Tornado papers Wind Loads on Houses: Destructive Model Testing of a Residential Gable Roofed House B. Visscher G.A. Kopp P.J. Vickery March 24, 2004 ICLR Research - Paper 37
In August 1992 Hurricane Andrew struck southern Florida. Thirty people died and 250,000 were left homeless. Damage from this Category 4 hurricane was estimated at 30 billion dollars . After this storm, there was a strong interest to identify the type of damage associated with the large insurance costs. Residential subdivisions located in this region that were relatively unsheltered from the full force of the storm incurred the most damage. The damage to these houses presented a unique opportunity to investigate the type and extent of damage to this type of structure.
Major roof failure was the single most common and abundant type of damage. The investigation concluded that the main types of roof failure were: 1. local failure (loss of sheathing); 2. discrete roof truss failure; and 3. global roof failure (whole roof) due to roof-to-wall connection failure. In the high damage areas, sheathing failures were the most common type of roof failure recorded.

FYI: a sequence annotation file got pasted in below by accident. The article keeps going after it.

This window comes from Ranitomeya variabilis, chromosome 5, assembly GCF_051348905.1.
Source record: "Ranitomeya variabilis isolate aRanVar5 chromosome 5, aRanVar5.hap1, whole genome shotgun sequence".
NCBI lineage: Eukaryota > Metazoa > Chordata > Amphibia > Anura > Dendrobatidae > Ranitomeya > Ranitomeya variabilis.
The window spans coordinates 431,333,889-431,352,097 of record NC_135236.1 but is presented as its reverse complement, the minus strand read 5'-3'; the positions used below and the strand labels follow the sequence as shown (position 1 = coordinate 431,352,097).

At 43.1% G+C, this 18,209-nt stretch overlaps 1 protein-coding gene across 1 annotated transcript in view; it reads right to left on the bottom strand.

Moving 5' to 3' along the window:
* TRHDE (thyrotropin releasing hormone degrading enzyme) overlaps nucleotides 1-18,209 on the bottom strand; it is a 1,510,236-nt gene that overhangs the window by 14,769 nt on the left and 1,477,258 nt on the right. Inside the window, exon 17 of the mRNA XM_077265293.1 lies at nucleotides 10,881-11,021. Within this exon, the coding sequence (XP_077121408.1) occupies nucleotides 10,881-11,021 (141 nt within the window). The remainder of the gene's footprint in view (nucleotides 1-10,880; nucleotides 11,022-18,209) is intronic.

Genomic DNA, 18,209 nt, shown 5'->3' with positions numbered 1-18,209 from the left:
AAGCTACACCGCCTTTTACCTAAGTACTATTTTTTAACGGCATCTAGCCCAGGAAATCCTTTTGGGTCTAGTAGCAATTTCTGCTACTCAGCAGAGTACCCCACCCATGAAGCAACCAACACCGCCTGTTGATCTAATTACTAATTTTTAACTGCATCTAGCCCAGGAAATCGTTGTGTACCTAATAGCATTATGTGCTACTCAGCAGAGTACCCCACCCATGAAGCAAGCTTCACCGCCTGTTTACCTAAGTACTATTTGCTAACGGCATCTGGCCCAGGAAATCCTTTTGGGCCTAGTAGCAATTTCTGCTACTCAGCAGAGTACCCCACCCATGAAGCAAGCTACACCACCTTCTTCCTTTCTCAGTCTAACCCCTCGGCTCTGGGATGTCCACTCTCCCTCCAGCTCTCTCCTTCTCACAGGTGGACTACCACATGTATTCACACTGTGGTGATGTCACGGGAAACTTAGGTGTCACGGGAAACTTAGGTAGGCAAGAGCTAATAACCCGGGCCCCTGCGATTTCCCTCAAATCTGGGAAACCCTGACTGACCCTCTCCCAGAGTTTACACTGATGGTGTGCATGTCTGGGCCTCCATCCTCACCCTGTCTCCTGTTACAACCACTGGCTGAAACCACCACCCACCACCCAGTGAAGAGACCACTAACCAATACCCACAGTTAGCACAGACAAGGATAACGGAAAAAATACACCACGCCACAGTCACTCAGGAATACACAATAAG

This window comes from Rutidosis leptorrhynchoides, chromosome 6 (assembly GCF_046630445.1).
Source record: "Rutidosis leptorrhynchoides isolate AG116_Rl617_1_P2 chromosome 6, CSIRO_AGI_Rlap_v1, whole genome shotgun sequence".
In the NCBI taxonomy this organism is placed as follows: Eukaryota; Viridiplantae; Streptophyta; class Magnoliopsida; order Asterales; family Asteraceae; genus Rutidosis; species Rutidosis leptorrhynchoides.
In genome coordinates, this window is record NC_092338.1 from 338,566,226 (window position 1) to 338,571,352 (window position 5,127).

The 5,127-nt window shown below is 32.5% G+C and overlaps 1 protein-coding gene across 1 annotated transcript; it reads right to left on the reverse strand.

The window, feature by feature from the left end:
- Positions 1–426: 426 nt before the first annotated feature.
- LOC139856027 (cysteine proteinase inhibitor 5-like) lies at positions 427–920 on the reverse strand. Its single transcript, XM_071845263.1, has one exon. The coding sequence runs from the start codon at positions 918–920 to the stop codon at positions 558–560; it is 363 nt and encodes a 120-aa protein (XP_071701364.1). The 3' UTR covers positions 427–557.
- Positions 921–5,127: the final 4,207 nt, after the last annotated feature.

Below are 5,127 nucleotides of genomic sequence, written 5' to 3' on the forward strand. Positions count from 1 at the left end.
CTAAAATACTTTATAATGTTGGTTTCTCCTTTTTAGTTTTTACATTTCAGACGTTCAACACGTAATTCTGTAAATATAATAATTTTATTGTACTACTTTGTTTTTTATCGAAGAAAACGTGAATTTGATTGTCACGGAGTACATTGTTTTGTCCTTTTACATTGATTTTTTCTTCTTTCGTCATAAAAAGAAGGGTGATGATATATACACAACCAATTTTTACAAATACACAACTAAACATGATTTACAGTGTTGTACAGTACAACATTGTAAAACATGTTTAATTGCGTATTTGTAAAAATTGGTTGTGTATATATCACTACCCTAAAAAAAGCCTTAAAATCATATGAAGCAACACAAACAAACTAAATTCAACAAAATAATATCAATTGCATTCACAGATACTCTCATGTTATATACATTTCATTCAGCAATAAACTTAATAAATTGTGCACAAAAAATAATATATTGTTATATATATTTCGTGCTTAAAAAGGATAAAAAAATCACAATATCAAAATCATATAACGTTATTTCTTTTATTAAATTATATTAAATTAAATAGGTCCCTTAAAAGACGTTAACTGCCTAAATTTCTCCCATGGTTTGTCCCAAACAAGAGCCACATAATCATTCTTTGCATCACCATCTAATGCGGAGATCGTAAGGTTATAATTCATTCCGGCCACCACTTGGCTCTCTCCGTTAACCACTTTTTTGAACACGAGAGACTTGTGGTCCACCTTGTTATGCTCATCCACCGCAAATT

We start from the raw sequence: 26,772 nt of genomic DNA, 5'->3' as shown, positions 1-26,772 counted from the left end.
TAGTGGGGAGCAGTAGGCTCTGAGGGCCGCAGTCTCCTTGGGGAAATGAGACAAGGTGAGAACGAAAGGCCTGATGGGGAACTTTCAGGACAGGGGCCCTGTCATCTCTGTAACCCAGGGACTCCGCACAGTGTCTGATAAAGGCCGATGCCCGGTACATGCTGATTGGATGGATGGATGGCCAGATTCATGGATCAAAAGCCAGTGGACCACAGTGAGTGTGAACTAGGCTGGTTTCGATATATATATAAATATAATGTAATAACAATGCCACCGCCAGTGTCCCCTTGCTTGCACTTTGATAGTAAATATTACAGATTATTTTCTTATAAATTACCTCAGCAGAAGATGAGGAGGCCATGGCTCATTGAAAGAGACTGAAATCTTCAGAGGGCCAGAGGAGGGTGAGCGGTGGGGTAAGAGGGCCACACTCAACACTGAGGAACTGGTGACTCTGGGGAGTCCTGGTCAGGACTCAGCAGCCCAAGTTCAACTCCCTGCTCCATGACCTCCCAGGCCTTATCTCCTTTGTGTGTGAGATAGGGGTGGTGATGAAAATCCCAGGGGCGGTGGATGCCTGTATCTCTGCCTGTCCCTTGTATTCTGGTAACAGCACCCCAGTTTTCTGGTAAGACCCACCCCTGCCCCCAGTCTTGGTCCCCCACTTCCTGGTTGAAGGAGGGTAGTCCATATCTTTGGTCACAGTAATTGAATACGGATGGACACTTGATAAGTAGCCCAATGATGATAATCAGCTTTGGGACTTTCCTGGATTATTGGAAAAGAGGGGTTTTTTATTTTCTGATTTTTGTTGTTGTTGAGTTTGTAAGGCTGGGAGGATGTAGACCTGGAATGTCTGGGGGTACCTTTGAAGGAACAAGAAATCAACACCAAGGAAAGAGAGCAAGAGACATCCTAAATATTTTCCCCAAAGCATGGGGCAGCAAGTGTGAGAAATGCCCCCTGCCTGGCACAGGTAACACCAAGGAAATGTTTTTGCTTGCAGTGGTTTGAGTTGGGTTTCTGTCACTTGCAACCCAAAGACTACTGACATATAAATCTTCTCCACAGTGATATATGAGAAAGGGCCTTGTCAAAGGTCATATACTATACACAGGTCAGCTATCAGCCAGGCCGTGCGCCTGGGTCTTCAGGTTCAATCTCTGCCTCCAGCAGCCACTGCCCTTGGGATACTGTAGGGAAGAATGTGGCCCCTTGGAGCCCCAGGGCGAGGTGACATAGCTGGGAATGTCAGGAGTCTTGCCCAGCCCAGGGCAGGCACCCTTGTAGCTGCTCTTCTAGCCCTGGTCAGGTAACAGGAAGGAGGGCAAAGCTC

In the current study, a 1:20 scale destructive model of a low-rise gable roofed house was tested in the Boundary Layer Wind Tunnel Laboratory at the University of Western Ontario. The goal was to study the failure of roofs and roof elements. The term ‘destructive’ is used to describe the model because it was designed to fail in the wind tunnel. Both local (roof sheathing panel) and global (whole roof) failures were investigated. A number of different variables were studied to determine their effects on roof and roof panel failure, such as: dominant openings and their location with respect to the wind direction, background leakage, roof-to-wall connection strength, roofing panel hold down strength, the ratio of ridge and soffit vent area to the roof area, and the presence or absence of sheathing panels. The trajectory of airborne sheathing panels (after local roof failure) was studied as in a severe wind event airborne debris from damaged buildings could cause damage to neighbouring structures.